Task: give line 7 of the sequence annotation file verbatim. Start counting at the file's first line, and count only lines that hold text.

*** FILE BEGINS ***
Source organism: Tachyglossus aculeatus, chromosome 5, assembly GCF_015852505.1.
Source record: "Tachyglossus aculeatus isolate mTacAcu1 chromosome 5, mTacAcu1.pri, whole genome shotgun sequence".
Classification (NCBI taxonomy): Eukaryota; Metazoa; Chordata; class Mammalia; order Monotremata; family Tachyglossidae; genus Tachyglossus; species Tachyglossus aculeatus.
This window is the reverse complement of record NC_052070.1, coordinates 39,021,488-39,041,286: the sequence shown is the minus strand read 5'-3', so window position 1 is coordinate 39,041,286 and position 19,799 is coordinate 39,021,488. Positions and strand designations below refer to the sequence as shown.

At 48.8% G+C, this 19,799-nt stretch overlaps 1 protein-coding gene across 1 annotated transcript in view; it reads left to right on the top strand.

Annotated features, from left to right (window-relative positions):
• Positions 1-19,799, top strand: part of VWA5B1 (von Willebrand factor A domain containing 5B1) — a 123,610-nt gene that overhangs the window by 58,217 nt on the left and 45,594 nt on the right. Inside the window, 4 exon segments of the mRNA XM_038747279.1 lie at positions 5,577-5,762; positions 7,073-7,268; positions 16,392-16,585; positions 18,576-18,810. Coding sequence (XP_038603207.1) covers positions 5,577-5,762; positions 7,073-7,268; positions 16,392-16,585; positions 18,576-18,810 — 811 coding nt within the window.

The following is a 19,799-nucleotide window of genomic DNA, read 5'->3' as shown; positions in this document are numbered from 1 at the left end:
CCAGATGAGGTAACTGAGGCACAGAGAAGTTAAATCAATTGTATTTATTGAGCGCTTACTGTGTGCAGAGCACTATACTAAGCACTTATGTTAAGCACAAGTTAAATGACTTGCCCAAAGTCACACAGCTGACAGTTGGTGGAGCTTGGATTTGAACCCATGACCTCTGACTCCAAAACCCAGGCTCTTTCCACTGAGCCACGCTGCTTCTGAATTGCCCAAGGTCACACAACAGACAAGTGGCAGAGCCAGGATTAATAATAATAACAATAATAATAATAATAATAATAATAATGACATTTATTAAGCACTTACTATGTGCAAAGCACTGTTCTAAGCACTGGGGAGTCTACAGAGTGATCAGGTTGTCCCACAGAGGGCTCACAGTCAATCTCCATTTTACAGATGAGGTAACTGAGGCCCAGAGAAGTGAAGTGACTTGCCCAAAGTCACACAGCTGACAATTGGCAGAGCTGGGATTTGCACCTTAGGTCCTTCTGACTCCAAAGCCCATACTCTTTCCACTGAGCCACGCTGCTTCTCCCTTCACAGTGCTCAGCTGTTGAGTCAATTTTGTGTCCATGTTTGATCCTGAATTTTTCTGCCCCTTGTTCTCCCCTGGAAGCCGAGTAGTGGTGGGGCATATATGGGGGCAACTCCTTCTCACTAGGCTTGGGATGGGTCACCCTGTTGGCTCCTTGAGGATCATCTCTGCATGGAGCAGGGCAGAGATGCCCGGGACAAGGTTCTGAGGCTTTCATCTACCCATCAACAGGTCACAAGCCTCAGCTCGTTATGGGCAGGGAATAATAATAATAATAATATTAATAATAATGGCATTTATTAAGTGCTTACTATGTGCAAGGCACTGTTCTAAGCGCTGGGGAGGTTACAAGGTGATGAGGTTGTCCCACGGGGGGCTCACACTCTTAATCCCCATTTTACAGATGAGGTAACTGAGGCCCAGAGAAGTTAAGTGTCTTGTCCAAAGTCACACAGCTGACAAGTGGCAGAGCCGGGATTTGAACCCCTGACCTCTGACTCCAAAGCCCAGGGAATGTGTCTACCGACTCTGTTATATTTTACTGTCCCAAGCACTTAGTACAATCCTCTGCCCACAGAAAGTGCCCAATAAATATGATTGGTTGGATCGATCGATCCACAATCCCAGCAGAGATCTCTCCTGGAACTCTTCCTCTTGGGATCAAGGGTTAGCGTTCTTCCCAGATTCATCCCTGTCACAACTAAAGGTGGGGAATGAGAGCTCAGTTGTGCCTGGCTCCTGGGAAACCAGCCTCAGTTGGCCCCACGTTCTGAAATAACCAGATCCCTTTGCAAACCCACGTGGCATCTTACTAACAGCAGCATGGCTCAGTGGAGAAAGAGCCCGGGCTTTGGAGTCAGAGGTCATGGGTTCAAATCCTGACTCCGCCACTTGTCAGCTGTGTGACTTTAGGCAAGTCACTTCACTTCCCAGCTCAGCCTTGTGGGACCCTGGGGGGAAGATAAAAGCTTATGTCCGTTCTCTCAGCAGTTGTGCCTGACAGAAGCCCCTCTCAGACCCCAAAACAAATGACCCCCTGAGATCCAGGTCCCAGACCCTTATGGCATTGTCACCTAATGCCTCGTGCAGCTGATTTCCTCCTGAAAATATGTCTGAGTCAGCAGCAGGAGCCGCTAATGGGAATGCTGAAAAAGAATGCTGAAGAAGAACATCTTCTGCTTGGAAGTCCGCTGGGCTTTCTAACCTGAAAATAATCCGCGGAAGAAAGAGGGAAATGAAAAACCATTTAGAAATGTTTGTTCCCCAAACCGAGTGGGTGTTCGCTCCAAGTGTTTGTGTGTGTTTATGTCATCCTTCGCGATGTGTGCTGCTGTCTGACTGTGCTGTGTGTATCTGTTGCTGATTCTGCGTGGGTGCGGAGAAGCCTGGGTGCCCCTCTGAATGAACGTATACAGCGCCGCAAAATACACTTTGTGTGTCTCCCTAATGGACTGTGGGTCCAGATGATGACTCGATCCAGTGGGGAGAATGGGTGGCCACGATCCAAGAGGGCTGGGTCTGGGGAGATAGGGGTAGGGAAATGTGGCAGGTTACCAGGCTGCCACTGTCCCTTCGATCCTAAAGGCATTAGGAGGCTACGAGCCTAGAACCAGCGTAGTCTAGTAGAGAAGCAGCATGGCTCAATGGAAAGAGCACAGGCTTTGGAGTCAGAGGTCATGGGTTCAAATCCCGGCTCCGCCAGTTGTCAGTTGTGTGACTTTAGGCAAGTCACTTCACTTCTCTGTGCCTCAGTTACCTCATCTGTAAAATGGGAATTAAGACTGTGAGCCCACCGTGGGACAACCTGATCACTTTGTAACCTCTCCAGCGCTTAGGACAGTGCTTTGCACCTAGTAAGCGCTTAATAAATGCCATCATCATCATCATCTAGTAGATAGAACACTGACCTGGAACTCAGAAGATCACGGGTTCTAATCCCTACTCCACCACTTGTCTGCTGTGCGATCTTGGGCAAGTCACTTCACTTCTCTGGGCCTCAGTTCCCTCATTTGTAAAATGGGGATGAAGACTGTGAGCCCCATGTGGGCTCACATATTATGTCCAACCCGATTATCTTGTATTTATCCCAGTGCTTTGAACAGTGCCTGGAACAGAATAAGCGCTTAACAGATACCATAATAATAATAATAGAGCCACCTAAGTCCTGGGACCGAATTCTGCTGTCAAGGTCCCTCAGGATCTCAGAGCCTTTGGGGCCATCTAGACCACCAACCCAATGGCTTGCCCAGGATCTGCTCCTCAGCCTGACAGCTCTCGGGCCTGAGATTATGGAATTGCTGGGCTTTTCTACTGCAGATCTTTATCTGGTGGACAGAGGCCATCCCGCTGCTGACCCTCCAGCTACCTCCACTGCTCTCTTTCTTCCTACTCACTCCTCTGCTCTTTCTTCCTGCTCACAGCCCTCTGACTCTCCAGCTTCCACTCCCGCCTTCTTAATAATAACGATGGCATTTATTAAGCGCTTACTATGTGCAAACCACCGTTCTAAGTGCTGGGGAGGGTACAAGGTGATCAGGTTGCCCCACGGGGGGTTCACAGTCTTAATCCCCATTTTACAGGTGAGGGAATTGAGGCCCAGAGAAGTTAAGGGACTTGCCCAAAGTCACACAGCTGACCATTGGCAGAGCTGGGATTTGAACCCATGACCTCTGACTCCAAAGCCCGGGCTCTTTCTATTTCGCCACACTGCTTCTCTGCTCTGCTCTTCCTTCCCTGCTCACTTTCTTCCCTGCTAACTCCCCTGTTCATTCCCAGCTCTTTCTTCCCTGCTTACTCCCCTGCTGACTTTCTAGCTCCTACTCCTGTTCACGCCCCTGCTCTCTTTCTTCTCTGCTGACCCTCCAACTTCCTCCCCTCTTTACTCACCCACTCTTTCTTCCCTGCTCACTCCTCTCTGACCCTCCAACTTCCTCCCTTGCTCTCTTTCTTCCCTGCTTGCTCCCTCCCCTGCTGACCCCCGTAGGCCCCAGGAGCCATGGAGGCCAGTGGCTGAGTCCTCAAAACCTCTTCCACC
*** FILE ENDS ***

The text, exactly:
• Positions 1-19,799, top strand: part of VWA5B1 (von Willebrand factor A domain containing 5B1) — a 123,610-nt gene that overhangs the window by 58,217 nt on the left and 45,594 nt on the right. Inside the window, 4 exon segments of the mRNA XM_038747279.1 lie at positions 5,577-5,762; positions 7,073-7,268; positions 16,392-16,585; positions 18,576-18,810. Coding sequence (XP_038603207.1) covers positions 5,577-5,762; positions 7,073-7,268; positions 16,392-16,585; positions 18,576-18,810 — 811 coding nt within the window.